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Inspiring Nations

by Stephanie Cooper | Staff Writer

Stepping into Ambassador Bálint Ódor’s Ottawa office, it is easy to sense the pride he takes in representing his home country of Hungary. His workspace is immaculate and well-organized, tastefully accented by Hungarian cultural decor. He greets his guests warmly, projecting a dignified demeanor.

The 42-year-old economist and European Union specialist arrived in Canada with his family in November 2014. Like most ambassadors, he seeks to build relationships with like-minded people in order to further the interests of his country.

When David Imbrock enters the room and greets the ambassador with a warm handshake, the friendship between the two men is evident. David is the Senior International Representative with the Christian Embassy, a ministry of Power to Change Canada. Within weeks of the ambassador’s arrival in Ottawa, David and the Christian Embassy’s Executive Director Darlene McLean knocked on his office door to welcome him to Canada. Their mutual faith in Jesus quickly established common ground and a deep friendship between them.

“It was a very nice gesture,” Ambassador Ódor says of David and Darlene’s initial visit. “I appreciated their interest in me and was very happy that there are organizations in Canada based on religious values.”

An important role of the Christian Embassy is to link people together for mutual benefit, which is advantageous for diplomats like Ambassador Ódor seeking to make new connections. However, the Christian Embassy is unlike other embassies in Ottawa. “They can ask us what our main problems are, how they can help with programs, and how they can pray for us. Other embassies cannot do this,” the ambassador elaborates.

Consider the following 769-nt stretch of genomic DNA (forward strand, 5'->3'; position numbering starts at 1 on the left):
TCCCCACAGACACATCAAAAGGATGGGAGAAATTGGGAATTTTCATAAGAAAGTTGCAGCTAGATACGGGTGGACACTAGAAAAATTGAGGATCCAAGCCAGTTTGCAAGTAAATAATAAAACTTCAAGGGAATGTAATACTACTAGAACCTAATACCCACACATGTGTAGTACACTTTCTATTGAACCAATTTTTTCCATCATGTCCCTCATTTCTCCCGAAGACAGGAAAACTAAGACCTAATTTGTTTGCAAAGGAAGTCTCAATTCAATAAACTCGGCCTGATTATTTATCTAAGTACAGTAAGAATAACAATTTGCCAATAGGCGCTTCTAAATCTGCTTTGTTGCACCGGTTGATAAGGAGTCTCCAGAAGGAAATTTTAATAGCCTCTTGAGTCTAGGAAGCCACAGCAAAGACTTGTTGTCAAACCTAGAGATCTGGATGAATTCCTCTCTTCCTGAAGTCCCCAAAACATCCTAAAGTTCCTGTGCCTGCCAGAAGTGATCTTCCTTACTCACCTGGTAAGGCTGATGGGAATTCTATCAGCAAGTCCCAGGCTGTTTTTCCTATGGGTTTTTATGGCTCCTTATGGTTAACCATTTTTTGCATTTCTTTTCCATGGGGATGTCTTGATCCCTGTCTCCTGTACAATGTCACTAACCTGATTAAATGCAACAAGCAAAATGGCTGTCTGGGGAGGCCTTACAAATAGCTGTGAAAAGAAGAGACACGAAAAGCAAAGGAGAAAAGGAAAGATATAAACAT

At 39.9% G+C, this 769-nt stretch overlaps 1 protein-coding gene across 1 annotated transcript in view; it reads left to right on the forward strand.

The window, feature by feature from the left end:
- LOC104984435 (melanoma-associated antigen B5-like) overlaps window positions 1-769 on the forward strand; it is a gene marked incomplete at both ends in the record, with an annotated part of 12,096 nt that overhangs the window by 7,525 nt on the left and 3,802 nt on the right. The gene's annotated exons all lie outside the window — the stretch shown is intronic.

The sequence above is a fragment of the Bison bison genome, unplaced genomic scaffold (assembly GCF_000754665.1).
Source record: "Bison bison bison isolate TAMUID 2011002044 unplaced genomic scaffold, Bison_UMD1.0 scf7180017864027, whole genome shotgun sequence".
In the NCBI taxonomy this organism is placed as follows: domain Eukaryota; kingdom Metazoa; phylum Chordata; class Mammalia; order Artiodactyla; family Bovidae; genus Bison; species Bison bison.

The Christian Embassy’s willingness to help with personal as well as professional challenges makes them a valuable resource for diplomats, especially those new to Canada with few established relationships. When Ambassador Ódor and his family first arrived in Ottawa, they were looking for a church community to join. They sought the advice of Darlene, who provided them with a list of options. “We went to all of them and we picked one,” says Ambassador Ódor. “We’ve been going there ever since and are very happy.”

As his relationship with the Christian Embassy progressed, the ambassador was invited to read Scripture at their 2016 Christmas dinner, a formal evening where diplomats, parliamentarians and business leaders enjoy a festive meal, live music and an inspirational guest speaker. Although Ambassador Ódor had another engagement that evening, he raced back and forth between the two events so he could still participate. “I think he had to wear running shoes,” David jokes.

The invitations have not only been one-sided. Ambassador Ódor reciprocated the kind gesture to the Christian Embassy on multiple occasions, introducing David and Darlene to various Hungarian dignitaries visiting Canada.

This past year, the Hungarian government also extended a significant invitation. The Christian Embassy was invited to Budapest for the Hungarian Prayer Breakfast and the International Consultation on Christian Persecution—the government’s first major conference to call attention to the brutal violence against Christians in Africa and the Middle East.

“Dialogue between leaders will contribute towards policies that are good for all citizens.”